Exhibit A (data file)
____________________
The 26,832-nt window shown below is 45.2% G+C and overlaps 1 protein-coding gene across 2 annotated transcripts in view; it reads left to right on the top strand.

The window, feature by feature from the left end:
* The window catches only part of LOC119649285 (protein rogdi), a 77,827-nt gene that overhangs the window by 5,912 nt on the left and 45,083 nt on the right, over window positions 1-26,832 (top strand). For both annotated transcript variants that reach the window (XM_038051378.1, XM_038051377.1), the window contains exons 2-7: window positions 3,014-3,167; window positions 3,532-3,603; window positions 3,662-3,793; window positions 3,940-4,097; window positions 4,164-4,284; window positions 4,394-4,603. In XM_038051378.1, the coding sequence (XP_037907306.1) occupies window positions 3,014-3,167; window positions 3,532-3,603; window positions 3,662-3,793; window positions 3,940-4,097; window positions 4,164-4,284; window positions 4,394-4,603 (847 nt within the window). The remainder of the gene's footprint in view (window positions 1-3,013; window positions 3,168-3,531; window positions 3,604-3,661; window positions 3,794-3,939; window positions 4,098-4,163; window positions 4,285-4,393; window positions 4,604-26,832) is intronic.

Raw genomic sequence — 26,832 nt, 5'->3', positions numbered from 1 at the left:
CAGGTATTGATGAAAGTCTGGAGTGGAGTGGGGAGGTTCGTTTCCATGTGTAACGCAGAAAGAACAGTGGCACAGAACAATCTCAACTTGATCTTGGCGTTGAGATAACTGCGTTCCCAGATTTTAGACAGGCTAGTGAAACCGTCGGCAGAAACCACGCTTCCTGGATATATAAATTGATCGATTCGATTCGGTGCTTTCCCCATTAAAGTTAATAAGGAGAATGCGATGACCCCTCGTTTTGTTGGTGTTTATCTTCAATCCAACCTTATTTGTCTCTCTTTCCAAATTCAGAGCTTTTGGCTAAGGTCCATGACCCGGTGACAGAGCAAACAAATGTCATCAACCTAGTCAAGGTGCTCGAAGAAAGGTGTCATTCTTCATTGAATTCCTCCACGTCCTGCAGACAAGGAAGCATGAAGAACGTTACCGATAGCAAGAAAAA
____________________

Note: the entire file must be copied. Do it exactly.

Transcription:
The 26,832-nt window shown below is 45.2% G+C and overlaps 1 protein-coding gene across 2 annotated transcripts in view; it reads left to right on the top strand.

The window, feature by feature from the left end:
* The window catches only part of LOC119649285 (protein rogdi), a 77,827-nt gene that overhangs the window by 5,912 nt on the left and 45,083 nt on the right, over window positions 1-26,832 (top strand). For both annotated transcript variants that reach the window (XM_038051378.1, XM_038051377.1), the window contains exons 2-7: window positions 3,014-3,167; window positions 3,532-3,603; window positions 3,662-3,793; window positions 3,940-4,097; window positions 4,164-4,284; window positions 4,394-4,603. In XM_038051378.1, the coding sequence (XP_037907306.1) occupies window positions 3,014-3,167; window positions 3,532-3,603; window positions 3,662-3,793; window positions 3,940-4,097; window positions 4,164-4,284; window positions 4,394-4,603 (847 nt within the window). The remainder of the gene's footprint in view (window positions 1-3,013; window positions 3,168-3,531; window positions 3,604-3,661; window positions 3,794-3,939; window positions 4,098-4,163; window positions 4,285-4,393; window positions 4,604-26,832) is intronic.

Raw genomic sequence — 26,832 nt, 5'->3', positions numbered from 1 at the left:
CAGGTATTGATGAAAGTCTGGAGTGGAGTGGGGAGGTTCGTTTCCATGTGTAACGCAGAAAGAACAGTGGCACAGAACAATCTCAACTTGATCTTGGCGTTGAGATAACTGCGTTCCCAGATTTTAGACAGGCTAGTGAAACCGTCGGCAGAAACCACGCTTCCTGGATATATAAATTGATCGATTCGATTCGGTGCTTTCCCCATTAAAGTTAATAAGGAGAATGCGATGACCCCTCGTTTTGTTGGTGTTTATCTTCAATCCAACCTTATTTGTCTCTCTTTCCAAATTCAGAGCTTTTGGCTAAGGTCCATGACCCGGTGACAGAGCAAACAAATGTCATCAACCTAGTCAAGGTGCTCGAAGAAAGGTGTCATTCTTCATTGAATTCCTCCACGTCCTGCAGACAAGGAAGCATGAAGAACGTTACCGATAGCAAGAAAAA